OLYMPIA, Wash. – Two more flocks tested positive for highly pathogenic avian influenza (HPAI) H5N1 on Tuesday, May 24. Both backyard flocks were located in King County. The Washington State Department of Agriculture (WSDA) is responding to the outbreak and urging flock owners to devote all efforts to increasing biosecurity measures to protect uninfected flocks, especially keeping domestic flocks isolated from wild waterfowl.
The flock owners called the WSDA Sick Bird Hotline and reported sudden deaths and signs of lethargy and depression in their small flocks.
“Both death and neurological symptoms such as head bobbing, walking abnormally, and lack of fear are especially prominent in both domestic and wild waterfowl in this year’s HPAI outbreak,” Dr. Amber Itle, state veterinarian, said.
Since May 5, when WSDA announced the first case of avian influenza in Washington, the National Veterinary Services Laboratory has confirmed the virus in 11 domestic, backyard flocks in eight counties in Washington. All infected flocks have consisted of backyard flocks with substantial exposure to wild waterfowl.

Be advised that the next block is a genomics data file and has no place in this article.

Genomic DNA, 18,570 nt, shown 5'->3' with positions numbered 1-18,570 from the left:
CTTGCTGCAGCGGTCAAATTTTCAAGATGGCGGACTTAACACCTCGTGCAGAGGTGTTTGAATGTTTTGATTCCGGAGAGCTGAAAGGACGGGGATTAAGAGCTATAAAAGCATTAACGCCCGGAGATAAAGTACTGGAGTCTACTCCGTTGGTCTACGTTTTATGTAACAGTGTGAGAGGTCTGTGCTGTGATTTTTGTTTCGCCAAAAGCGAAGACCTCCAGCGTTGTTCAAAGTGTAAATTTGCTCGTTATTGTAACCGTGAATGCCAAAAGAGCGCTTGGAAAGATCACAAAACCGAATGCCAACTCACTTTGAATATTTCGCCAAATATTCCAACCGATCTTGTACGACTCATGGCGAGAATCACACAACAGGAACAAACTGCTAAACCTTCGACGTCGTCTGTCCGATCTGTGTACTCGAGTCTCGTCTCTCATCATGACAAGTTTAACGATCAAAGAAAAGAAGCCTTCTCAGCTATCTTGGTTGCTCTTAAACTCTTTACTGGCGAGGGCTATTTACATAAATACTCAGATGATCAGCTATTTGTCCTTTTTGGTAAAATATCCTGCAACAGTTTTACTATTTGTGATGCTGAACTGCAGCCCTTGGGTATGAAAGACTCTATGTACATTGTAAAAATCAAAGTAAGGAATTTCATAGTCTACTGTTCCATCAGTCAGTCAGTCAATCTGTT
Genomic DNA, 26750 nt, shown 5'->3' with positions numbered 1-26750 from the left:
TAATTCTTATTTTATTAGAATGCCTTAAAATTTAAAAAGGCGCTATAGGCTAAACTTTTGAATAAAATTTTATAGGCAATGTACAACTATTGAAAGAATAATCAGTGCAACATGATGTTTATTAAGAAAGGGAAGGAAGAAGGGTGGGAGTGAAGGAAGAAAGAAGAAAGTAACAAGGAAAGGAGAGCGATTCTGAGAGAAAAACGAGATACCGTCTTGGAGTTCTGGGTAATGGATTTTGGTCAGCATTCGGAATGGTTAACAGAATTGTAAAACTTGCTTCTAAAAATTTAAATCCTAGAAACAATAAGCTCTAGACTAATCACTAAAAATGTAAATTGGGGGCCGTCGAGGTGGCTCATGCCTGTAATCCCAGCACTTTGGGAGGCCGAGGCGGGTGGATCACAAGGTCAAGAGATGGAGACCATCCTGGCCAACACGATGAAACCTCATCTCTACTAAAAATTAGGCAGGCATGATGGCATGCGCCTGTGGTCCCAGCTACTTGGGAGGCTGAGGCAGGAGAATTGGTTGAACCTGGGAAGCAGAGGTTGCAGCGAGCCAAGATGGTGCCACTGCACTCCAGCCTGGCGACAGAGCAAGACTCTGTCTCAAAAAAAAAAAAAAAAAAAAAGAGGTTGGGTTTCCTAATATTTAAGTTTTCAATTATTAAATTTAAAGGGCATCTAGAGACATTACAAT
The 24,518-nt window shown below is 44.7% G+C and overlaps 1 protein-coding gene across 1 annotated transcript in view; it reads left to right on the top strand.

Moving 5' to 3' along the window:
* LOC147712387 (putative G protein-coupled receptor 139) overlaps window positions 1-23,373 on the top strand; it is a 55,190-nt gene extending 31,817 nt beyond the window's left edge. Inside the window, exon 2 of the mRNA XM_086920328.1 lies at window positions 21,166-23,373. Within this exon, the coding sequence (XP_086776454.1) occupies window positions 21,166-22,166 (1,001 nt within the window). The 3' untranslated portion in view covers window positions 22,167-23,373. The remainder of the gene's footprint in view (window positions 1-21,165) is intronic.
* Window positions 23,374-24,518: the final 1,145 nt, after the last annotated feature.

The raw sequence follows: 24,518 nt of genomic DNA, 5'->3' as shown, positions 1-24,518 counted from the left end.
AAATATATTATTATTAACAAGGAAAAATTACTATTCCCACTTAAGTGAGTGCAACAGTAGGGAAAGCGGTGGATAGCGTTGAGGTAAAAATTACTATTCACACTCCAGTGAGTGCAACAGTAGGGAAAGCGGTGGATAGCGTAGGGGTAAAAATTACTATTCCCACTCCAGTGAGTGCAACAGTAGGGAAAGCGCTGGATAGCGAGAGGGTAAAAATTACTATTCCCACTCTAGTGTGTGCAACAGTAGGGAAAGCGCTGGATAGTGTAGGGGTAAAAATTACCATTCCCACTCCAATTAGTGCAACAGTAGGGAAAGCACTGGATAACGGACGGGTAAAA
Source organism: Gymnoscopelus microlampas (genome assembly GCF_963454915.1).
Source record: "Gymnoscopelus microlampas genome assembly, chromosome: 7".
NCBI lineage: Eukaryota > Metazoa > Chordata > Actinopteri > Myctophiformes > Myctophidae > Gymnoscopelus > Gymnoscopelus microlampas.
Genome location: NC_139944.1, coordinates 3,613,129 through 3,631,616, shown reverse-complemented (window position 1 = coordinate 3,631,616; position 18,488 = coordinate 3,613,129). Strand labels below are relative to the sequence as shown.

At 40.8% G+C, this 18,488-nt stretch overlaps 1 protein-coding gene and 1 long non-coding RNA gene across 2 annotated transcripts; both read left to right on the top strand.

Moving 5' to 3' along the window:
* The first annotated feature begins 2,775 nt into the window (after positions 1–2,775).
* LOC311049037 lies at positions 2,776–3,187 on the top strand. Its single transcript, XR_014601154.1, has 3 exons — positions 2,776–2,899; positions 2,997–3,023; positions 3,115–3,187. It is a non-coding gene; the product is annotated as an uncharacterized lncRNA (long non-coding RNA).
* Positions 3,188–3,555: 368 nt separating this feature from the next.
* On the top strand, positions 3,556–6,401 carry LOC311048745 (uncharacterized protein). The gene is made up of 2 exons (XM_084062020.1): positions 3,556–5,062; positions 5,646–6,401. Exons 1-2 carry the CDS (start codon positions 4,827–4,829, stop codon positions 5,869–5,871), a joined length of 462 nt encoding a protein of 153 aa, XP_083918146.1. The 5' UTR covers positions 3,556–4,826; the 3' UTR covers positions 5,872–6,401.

Dr. Itle has cautioned bird owners to withdraw from exhibitions or fairs until at least the end of June and has requested that live bird markets discontinue sales temporarily.
“If we can just hang in there until the end of June, hopefully, we can get through the worst of it,” Itle added. “It is all about reducing risk. Bringing birds from different flocks together definitely increases opportunities for this virus to spread and impact more birds,” Itle added.
Practicing good biosecurity means flock owners take steps to prevent diseases from being introduced into their flocks. Biosecurity measures can include washing boots or shoes before entering and when leaving a chicken coop, sanitizing equipment used around poultry, and wearing clean clothing around birds.
WSDA has numerous resources for flock owners to learn about bird flu and protect their flocks, including a bird flu webpage with information about each confirmed flock with HPAI, an interactive map, a Facebook group dedicated to updates about bird flu in Washington, and even a recording of a live question and answer session for bird owners that WSDA hosted.
If your flock experiences sudden death or illness of multiple birds, call WSDA’s Sick Bird Hotline at 1-800-606-3056. Birds that have already died should be double-bagged and kept in a cooler on ice until WSDA veterinarians can take them for sampling.
Sick or dead wild birds should be reported using the Washington Department of Fish and Wildlife’s online reporting tool. View all WSDA video statements on our YouTube channel.